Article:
The biggest issue in the NFL is the National Anthem. Easy fix. No players on the field for it. That way we don’t know what their stance is. If they want to address social issues on their own time that’s their right. We’re there to watch football not politics. Problem solved.

One of the worst things in all of sports is the wave. Somehow. some way this must be stopped. It’s embarrassing to mankind. I don’t know who started this but they should be remembered the same way we remember Judas, Benedict Arnold and Justin Bieber; vile individuals who ruined life as we know it. Here’s the new rule: if you do the wave you will be kicked out of the stadium. No exceptions. If you start the wave your season tickets will be revoked. If you don’t have season tickets you will be banned from every stadium in America. It’s a fair and just punishment. Problem solved.

These are probably the biggest issues the sports world faces today. There are more. I can’t fix everything in one article.

Baseball pick up the pace.

Basketball stop the free throw atrocities.

Football let’s just play football.

Fans stop embarrassing yourselves.

Problems solved.

 

 












 

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Houston went yard several times

Astros take series from Angels with a home run parade

Houston homered their way to another series win Wednesday night. Photo by Bob Levey/Getty Images.

After losing the opener then winning an exciting game Tuesday night, the Astros were seeking another series victory by winning the rubber match on Wednesday. They would blast homers all through the night, pushing them over the Angels in the finale.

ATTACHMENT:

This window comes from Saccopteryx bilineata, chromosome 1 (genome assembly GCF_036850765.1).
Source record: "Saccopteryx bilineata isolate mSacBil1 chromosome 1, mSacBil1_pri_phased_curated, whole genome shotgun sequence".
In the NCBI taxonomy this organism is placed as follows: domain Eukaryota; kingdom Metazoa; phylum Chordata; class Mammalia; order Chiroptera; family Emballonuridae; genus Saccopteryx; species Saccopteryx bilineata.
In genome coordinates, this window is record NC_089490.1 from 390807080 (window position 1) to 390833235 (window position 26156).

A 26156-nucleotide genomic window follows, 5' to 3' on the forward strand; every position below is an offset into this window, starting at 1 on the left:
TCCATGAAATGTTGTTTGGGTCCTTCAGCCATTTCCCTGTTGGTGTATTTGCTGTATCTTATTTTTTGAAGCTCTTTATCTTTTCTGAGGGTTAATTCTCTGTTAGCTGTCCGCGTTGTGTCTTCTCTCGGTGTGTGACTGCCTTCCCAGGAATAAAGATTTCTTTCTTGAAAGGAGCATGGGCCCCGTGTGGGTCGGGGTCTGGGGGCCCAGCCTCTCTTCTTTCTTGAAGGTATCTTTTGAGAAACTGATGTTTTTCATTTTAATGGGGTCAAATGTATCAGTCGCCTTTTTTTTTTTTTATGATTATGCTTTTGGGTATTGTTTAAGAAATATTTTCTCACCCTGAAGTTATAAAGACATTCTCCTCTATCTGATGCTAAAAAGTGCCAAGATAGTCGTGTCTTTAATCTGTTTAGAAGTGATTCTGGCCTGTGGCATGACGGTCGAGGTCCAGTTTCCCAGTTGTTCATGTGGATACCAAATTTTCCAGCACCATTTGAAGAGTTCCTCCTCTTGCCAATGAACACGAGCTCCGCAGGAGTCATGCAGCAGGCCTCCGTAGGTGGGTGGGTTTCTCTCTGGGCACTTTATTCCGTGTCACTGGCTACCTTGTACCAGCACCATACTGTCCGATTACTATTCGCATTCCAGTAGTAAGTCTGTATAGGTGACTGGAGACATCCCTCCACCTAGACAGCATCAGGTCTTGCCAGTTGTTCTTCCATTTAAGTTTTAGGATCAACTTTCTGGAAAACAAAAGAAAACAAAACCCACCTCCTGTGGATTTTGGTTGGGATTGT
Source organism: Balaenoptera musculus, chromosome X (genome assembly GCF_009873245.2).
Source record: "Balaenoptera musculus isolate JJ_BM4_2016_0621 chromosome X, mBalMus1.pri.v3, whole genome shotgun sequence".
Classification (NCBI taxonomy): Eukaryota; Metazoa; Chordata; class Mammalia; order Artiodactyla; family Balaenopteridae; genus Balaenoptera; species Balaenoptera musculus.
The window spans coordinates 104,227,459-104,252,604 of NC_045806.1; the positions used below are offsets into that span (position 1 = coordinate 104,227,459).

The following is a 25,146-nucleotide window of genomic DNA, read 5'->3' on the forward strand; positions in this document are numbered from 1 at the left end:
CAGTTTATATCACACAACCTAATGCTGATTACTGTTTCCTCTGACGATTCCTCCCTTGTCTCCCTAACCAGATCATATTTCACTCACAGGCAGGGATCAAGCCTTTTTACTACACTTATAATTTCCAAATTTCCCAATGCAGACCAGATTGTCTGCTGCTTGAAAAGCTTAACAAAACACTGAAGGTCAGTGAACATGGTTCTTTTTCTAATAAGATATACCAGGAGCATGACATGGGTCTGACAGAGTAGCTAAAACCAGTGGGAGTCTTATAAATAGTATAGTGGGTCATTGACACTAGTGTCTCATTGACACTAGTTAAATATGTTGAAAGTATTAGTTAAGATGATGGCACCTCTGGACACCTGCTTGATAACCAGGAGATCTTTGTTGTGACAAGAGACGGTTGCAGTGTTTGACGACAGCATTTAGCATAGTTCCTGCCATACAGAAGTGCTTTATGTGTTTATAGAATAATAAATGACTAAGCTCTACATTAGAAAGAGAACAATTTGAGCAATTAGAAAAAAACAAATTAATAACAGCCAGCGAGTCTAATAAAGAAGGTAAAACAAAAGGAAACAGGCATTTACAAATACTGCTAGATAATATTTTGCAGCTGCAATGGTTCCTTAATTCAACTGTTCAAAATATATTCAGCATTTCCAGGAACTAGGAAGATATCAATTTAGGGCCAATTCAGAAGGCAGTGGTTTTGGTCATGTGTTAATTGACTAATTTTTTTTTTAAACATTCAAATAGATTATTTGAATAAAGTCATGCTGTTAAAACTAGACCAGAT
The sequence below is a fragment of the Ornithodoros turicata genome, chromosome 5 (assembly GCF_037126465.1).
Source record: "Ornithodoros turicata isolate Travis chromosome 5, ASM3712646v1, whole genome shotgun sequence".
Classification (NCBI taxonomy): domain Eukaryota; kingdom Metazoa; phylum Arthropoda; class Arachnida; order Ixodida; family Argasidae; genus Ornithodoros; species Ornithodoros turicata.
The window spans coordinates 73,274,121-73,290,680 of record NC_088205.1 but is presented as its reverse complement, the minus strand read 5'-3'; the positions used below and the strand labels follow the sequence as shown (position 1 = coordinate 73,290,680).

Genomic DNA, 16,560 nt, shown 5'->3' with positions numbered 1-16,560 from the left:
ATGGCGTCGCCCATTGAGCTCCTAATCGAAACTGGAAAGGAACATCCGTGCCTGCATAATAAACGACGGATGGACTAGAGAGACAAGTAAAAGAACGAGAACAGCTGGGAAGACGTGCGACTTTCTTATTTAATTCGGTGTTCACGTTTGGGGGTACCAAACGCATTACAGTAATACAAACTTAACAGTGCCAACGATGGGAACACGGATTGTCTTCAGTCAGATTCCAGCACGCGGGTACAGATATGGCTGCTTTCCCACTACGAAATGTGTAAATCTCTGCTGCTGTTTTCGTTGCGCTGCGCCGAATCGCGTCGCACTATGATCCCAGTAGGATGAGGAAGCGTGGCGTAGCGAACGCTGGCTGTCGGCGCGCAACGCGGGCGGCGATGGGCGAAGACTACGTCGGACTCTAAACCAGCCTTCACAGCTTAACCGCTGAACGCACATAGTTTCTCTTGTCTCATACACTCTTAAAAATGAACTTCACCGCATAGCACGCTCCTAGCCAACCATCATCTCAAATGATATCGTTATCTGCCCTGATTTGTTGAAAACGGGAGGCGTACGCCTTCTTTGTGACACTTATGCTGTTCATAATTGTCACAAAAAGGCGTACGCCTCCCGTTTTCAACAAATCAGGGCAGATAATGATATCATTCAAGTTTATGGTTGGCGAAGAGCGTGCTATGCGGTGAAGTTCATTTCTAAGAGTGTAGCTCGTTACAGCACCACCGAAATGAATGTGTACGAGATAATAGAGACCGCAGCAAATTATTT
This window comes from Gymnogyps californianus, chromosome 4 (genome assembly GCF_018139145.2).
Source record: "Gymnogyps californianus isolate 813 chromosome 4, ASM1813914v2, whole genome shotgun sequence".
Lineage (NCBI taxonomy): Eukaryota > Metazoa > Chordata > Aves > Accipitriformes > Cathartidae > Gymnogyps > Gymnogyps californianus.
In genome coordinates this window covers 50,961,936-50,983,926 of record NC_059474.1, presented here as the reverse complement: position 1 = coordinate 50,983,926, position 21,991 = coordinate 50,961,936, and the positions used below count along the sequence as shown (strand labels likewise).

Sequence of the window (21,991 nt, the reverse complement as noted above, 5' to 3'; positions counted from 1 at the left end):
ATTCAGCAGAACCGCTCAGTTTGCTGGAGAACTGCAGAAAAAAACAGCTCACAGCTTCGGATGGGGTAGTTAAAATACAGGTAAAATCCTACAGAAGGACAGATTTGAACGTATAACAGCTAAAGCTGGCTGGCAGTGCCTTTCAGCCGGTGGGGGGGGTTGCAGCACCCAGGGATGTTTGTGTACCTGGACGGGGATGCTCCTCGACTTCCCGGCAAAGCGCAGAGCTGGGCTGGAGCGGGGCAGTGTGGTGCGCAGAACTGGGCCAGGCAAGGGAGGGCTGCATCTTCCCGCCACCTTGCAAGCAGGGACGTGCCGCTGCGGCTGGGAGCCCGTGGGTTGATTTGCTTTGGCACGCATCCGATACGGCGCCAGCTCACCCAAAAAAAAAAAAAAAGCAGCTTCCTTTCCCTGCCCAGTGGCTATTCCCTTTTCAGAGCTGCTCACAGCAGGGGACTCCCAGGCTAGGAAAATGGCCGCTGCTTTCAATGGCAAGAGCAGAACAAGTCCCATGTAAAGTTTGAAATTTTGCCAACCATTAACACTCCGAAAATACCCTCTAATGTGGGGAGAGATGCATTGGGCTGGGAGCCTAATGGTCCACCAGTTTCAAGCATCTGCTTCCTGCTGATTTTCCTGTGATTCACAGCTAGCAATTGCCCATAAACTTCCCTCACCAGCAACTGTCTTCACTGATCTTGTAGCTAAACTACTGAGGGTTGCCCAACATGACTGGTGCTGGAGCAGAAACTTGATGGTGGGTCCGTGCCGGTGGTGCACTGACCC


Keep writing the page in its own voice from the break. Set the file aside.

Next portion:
Final Score: Astros 9, Angels 1

Astros' Record: 20-17, second in the AL West

Winning Pitcher: Brandon Bielak (2-2)

Losing Pitcher: Andrew Heaney (1-3)

Astros grab an early lead, Urquidy exits with injury

Houston made early noise in Wednesday night's game, with Jose Altuve turning around the very first pitch of the bottom of the first inning for a solo homer. A two-out single later in the inning set up Yuli Gurriel for his seventh home run and 30th RBI of the season, putting the Astros out to an early 3-0 lead.

Jose Urquidy looked in control through the first three innings, allowing just two hits while maintaining the lead. However, after recording the second out of the fourth, he would be visited by training and coaching staff on the mound before being removed, later diagnosed with posterior shoulder discomfort. Brandon Bielak would quickly enter the game, picking up where Urquidy left off by keeping the Angels off the board.

Tucker stays hot as Bielak locks in out of the bullpen

Still 3-0 in the bottom of the sixth, Kyle Tucker would extend his recent hot streak by putting two more runs on the board with a blast to extend the lead to 5-0. Bielak remained in the game in the top of the seventh, having allowed just one hit while retiring all other batters since entering in the top of the fourth. He made it through that inning, putting Los Angeles down 1-2-3, and stayed on the mound in the top of the eighth.

He wouldn't be able to get any further, allowing a leadoff walk followed by a single, putting runners on the corners and prompting Dusty Baker to go to the third pitcher of the night, Andre Scrubb. The Angels would get on the board with a sac fly to make it 5-1, but Scrubb would finish the inning with no further damage.

Astros continue the home run barrage to take the series

Yordan Alvarez would get the run back with Houston's fourth dinger of the night, a solo shot to make it 6-1. They continued to pour it on, with Chaz McCormick joining the home run parade with a three-run blast later in the inning, making it 9-1. Joe Smith would take over on the mound in the top of the ninth, finishing off the lopsided win to give Houston the series victory as they turn the page to another division opponent.

Up Next: Having already faced the rest of the division in 2021 multiple times, the Astros will have their first series against the Texas Rangers starting Thursday at 7:10 PM Central at Minute Maid Park. In the opener, Cristian Javier (3-1, 2.90 ERA) will be on the mound for Houston, going up against Mike Foltynewicz (1-3, 4.50 ERA).